Women are more reluctant than men to ask for deadline extensions
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Women are less likely than men to ask for more time to complete projects with adjustable deadlines at work or school, new research finds. Compared to men, women were more concerned that they would be burdening others by asking for an extension, and that they would be seen as incompetent, the study showed.
Prior research has shown that women feel more time stress than men do and feeling uncomfortable about asking for more time to complete projects may be one important reason why, said a co-author of the study.
What the researchers say: “Women understandably feel like they have too many things to do and not enough time to do them. We found that not asking for more time to complete tasks undermines women’s well-being and also their performance,” he said. “But we also found a possible solution: Women were as likely to ask for deadline extensions as men when organizations had formal policies on making deadline extension requests.”
The research involved nine studies with more than 5,000 participants, including online panels of working adults and undergraduate students.
The lead researcher said that for him, one of the most compelling of the nine studies was one conducted in his own class. He assigned a discussion paper that was worth 20% of the grade to 103 students in an undergraduate business course. All students were given one week to submit the paper but were told they could email to request an extension without penalty.
Male students were more than twice as likely as female students to request an extension for the assignment (15% of female vs. 36% of male students).
Not asking for an extension could hurt students, the findings showed. A teaching assistant who rated the papers gave better scores to those who had asked for an extension. (The assistant did not know who wrote the papers and whether they asked for extensions, or the purpose of the study.)
“What we found is that when students requested an extension, they made good use of that time and performed better on the task,” the researchers said. “Women may hurt themselves by not requesting additional time.”
Several other of the nine studies that involving working adults showed that women’s focus on other people and their needs played a big role in why they were uncomfortable asking for deadline extensions.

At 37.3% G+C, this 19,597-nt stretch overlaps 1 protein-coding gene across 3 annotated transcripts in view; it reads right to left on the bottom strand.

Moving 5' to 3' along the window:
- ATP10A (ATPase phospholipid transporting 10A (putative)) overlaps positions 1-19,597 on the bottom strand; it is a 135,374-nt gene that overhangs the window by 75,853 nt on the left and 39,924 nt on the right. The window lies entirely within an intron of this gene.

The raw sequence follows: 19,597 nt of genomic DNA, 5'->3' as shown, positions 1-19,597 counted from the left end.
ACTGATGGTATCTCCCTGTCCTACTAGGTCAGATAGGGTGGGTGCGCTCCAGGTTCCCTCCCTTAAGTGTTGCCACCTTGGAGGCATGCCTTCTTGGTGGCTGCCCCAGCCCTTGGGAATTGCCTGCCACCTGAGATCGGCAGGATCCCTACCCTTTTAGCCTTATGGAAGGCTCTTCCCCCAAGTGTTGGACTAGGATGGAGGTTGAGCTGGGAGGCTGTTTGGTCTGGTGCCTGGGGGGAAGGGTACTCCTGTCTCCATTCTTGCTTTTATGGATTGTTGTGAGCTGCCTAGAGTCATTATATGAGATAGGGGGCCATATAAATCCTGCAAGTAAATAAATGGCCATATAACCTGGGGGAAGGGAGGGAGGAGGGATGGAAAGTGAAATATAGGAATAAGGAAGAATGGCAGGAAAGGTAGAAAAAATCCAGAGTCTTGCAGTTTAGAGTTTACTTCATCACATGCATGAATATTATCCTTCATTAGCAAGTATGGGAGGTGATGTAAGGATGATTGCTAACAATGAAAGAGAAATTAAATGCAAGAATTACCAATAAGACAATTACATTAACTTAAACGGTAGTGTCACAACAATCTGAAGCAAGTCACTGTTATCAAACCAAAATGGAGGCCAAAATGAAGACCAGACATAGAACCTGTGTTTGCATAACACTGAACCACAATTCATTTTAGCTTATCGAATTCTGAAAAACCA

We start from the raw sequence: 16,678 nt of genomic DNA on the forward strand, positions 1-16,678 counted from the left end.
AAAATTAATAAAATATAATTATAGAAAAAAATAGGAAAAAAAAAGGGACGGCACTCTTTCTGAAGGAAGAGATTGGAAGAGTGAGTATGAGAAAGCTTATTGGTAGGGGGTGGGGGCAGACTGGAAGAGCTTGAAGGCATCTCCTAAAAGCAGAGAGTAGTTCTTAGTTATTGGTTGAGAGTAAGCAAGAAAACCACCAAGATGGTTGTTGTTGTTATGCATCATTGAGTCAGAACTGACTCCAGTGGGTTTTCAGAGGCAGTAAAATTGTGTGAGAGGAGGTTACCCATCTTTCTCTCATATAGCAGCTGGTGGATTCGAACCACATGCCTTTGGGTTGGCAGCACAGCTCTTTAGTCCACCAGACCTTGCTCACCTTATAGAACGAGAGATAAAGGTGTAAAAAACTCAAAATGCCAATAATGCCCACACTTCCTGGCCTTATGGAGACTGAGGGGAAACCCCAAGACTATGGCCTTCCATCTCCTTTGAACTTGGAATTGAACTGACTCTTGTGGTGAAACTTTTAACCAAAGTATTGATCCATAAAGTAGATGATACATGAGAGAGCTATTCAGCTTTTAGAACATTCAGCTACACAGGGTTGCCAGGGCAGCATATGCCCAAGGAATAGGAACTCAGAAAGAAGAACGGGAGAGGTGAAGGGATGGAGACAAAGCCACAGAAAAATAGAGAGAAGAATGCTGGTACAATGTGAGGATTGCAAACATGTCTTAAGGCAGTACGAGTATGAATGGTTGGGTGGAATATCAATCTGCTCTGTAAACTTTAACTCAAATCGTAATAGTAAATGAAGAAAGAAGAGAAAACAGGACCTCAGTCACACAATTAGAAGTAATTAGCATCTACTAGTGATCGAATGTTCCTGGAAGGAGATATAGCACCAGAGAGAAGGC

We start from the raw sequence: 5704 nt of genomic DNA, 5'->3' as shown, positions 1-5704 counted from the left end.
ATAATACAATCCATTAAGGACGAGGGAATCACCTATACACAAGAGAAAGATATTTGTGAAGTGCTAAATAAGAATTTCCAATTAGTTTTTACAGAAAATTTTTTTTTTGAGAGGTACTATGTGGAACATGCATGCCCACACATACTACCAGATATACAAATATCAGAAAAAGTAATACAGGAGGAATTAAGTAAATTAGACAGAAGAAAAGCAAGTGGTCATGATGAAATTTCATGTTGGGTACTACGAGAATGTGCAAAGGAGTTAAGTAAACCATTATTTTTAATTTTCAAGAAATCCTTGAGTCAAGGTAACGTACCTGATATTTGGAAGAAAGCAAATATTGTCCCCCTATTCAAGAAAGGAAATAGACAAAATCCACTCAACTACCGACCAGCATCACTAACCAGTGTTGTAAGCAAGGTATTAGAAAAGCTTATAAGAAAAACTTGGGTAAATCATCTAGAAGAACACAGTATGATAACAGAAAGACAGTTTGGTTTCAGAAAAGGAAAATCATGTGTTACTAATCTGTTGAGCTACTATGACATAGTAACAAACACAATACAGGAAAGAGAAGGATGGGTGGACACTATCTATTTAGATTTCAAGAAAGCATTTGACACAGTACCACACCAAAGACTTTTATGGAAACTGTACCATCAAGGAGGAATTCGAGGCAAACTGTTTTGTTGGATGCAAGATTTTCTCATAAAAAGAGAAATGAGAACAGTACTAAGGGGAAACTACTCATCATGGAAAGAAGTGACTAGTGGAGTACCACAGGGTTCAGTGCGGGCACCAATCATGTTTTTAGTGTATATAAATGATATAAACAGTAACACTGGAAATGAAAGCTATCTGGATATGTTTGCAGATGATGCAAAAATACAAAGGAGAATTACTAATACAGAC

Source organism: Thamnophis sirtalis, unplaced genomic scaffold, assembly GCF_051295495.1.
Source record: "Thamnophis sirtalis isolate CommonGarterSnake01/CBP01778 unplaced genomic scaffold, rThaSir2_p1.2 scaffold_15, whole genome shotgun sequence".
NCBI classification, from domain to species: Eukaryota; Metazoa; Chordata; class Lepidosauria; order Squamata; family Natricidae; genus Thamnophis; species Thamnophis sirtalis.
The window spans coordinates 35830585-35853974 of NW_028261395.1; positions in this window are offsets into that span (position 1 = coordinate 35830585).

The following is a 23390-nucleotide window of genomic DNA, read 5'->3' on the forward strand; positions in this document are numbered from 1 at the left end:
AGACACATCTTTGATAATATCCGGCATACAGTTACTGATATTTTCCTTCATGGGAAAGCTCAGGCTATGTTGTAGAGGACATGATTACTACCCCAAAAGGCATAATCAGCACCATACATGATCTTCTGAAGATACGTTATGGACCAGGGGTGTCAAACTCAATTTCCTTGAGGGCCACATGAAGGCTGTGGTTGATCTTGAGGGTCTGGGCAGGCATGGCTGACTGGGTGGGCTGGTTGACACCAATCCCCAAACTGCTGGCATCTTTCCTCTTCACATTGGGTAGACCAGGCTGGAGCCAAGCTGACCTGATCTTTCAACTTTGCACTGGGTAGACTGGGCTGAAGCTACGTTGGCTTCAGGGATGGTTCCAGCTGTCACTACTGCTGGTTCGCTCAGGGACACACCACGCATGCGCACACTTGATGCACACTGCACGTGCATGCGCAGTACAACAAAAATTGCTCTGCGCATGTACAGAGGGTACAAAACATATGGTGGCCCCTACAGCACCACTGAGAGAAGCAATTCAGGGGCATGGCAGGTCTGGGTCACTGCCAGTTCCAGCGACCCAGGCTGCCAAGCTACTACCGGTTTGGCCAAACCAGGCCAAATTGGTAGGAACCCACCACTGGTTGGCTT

In these studies, participants imagined they were assigned to submit a proposal for an upcoming event that was due the next day but needed more time. In the scenario, they could ask for an extension from their supervisor. They were asked a variety of questions about how asking for an extension might affect themselves and their team, and how it might affect how they were viewed by others.
Results showed that women believed they would be seen as less competent if they asked for an extension. But that wasn’t the main reason that women were reluctant to request more time.
“It was their concern about burdening their team and manager with more work that most strongly predicted women’s discomfort with asking for more time on adjustable deadlines,” the researchers noted. “Perceived burden and emotions like shame, embarrassment and guilt explained why women experienced more discomfort with asking for extensions than men did.”
And these feelings have real-life implications. Consistent with prior research, women in this study reported feeling more time-pressed and experienced more burnout than men.
But the good news from the findings is that organizations can level the playing field—resulting in women and men asking for more time on projects at nearly the same rate—by creating a formal way to request deadline extensions.
In one study, the researchers analyzed data from an online university that had a formal policy for extension requests—all students were entitled to four 24-hour extensions per semester, which could be requested using an online form. In this case, women were as likely to submit at least one request during the semester studied as were men (24% of women vs. 25% of men). That finding was replicated in another of the nine studies.
The researchers believe companies and other organizations should create formal avenues for requesting deadline extensions. “It’s a structural issue. When organizations have formal policies about deadlines, it creates the opportunity for men and women to have equal experiences for requesting additional time,” they said. “And we found evidence that allowing deadline extensions, when possible, can result in better work. That’s helpful for employers and employees.”
So, what? Relationships are equally important to all human genders—surrounding ourselves with a network of support is one of our primary drives. However, women and men—and maybe LGBT people—tend to use somewhat different strategies to secure that support.
This research is important because it highlights this essential fact. It’s the beginning of a discussion about the differing needs that the genders have and the differing ways they go about getting them met.
Whether the differences in approach are genetic, or the result of social conditioning, is up for debate. The relationship areas of the brain are larger in women, but that in of itself means little as all behavioral traits are a mixture of experience, genes and context.
Employers can alter the context and make the conditions of work more in line with the needs of all genders. Allowing for extensions is a case in point.
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